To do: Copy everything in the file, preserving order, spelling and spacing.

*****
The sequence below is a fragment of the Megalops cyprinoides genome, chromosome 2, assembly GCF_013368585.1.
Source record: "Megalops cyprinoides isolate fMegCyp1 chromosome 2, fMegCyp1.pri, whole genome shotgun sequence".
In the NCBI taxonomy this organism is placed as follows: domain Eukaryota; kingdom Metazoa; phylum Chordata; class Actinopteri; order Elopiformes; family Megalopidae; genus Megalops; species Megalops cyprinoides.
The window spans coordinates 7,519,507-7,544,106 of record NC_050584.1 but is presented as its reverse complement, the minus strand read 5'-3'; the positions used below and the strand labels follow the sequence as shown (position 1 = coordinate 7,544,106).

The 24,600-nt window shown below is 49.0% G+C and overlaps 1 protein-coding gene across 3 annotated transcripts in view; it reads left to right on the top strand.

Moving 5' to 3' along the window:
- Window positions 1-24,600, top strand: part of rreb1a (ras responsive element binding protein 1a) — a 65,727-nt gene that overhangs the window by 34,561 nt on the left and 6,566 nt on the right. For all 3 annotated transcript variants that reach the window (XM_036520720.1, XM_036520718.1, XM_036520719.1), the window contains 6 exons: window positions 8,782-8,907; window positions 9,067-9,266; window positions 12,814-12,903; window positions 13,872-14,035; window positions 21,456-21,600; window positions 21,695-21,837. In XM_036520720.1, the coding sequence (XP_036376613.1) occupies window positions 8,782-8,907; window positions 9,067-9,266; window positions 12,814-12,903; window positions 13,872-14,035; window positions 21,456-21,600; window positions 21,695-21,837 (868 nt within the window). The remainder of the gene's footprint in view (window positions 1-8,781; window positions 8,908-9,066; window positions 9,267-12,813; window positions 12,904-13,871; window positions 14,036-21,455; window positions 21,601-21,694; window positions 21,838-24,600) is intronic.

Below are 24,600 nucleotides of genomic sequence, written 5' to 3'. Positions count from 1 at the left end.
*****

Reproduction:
The sequence below is a fragment of the Megalops cyprinoides genome, chromosome 2, assembly GCF_013368585.1.
Source record: "Megalops cyprinoides isolate fMegCyp1 chromosome 2, fMegCyp1.pri, whole genome shotgun sequence".
In the NCBI taxonomy this organism is placed as follows: domain Eukaryota; kingdom Metazoa; phylum Chordata; class Actinopteri; order Elopiformes; family Megalopidae; genus Megalops; species Megalops cyprinoides.
The window spans coordinates 7,519,507-7,544,106 of record NC_050584.1 but is presented as its reverse complement, the minus strand read 5'-3'; the positions used below and the strand labels follow the sequence as shown (position 1 = coordinate 7,544,106).

The 24,600-nt window shown below is 49.0% G+C and overlaps 1 protein-coding gene across 3 annotated transcripts in view; it reads left to right on the top strand.

Moving 5' to 3' along the window:
- Window positions 1-24,600, top strand: part of rreb1a (ras responsive element binding protein 1a) — a 65,727-nt gene that overhangs the window by 34,561 nt on the left and 6,566 nt on the right. For all 3 annotated transcript variants that reach the window (XM_036520720.1, XM_036520718.1, XM_036520719.1), the window contains 6 exons: window positions 8,782-8,907; window positions 9,067-9,266; window positions 12,814-12,903; window positions 13,872-14,035; window positions 21,456-21,600; window positions 21,695-21,837. In XM_036520720.1, the coding sequence (XP_036376613.1) occupies window positions 8,782-8,907; window positions 9,067-9,266; window positions 12,814-12,903; window positions 13,872-14,035; window positions 21,456-21,600; window positions 21,695-21,837 (868 nt within the window). The remainder of the gene's footprint in view (window positions 1-8,781; window positions 8,908-9,066; window positions 9,267-12,813; window positions 12,904-13,871; window positions 14,036-21,455; window positions 21,601-21,694; window positions 21,838-24,600) is intronic.

Below are 24,600 nucleotides of genomic sequence, written 5' to 3'. Positions count from 1 at the left end.